The commitment to electric cars is very strong in European countries, as they have set out to transition to this type of vehicle so that, starting in 2035, the sale of new gasoline and diesel cars will be prohibited with the aim of combating global warming and reducing pollution. Up to this point, everything would seem ideal if it were not for the shadows surrounding this policy that seem intentionally overlooked.
The first of these shadows is the studies that claim and confirm that the manufacturing of an electric car pollutes much more than that of a gasoline or diesel vehicle, as well as when the car reaches the end of its useful life, it causes more pollution than a combustion vehicle.
The second shadow is the problem of batteries, as it is still not well known what to do with them when they reach the end of their utility. While recycling plants have been established, they have not worked, so the batteries end up in a kind of limbo that no one seems to want to address.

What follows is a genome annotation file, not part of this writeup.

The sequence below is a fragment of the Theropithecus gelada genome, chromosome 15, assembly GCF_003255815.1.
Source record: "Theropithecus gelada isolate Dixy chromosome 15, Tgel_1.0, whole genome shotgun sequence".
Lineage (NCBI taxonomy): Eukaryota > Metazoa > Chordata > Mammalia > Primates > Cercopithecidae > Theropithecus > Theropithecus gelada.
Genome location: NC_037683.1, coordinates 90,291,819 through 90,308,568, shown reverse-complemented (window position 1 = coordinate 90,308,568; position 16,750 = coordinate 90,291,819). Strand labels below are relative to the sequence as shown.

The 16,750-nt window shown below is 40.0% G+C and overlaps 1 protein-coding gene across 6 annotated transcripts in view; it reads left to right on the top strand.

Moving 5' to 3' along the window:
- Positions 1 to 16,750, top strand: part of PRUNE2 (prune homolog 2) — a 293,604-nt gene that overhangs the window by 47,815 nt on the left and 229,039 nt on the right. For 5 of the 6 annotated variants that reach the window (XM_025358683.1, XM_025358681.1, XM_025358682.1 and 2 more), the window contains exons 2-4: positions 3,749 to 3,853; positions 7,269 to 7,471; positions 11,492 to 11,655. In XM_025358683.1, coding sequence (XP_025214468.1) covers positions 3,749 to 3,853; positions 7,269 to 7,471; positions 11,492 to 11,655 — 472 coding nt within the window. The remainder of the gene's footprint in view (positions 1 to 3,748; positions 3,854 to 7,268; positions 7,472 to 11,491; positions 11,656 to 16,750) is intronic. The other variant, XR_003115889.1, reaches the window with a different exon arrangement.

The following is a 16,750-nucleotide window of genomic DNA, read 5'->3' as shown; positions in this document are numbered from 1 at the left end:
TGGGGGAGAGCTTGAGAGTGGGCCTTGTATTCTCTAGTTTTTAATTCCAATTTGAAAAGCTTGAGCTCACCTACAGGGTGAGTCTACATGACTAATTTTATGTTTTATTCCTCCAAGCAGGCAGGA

The third shadow is the convenience for the user or consumer, as countries like Spain are not prepared to have a fleet of electric cars due to the need for a battery charging network on the roads, in addition to the two previous shadows. In this regard, some countries currently have a very poor network, so vehicle users are forced to plan their routes based on charging points rather than planning based on their destination.
With all the existing drawbacks, of which only three have been highlighted, it would seem that the path to follow for electric cars appears more like an impulse with unintended consequences than a well-thought-out and suitable public policy. Furthermore, considering that countries like China, which is becoming a manufacturing powerhouse for cars, do not favor electric vehicles, it suggests dark motives in terms of interests. It is worth noting that China is one of the most polluted countries, yet they do not consider electric cars as a viable measure.
In conclusion, the problems associated with embracing electric cars are as numerous or even more than those presented by combustion vehicles. However, hidden interests and ill-conceived public policies have initiated a path that seems to respond more to individual economic interests than to a collective need.
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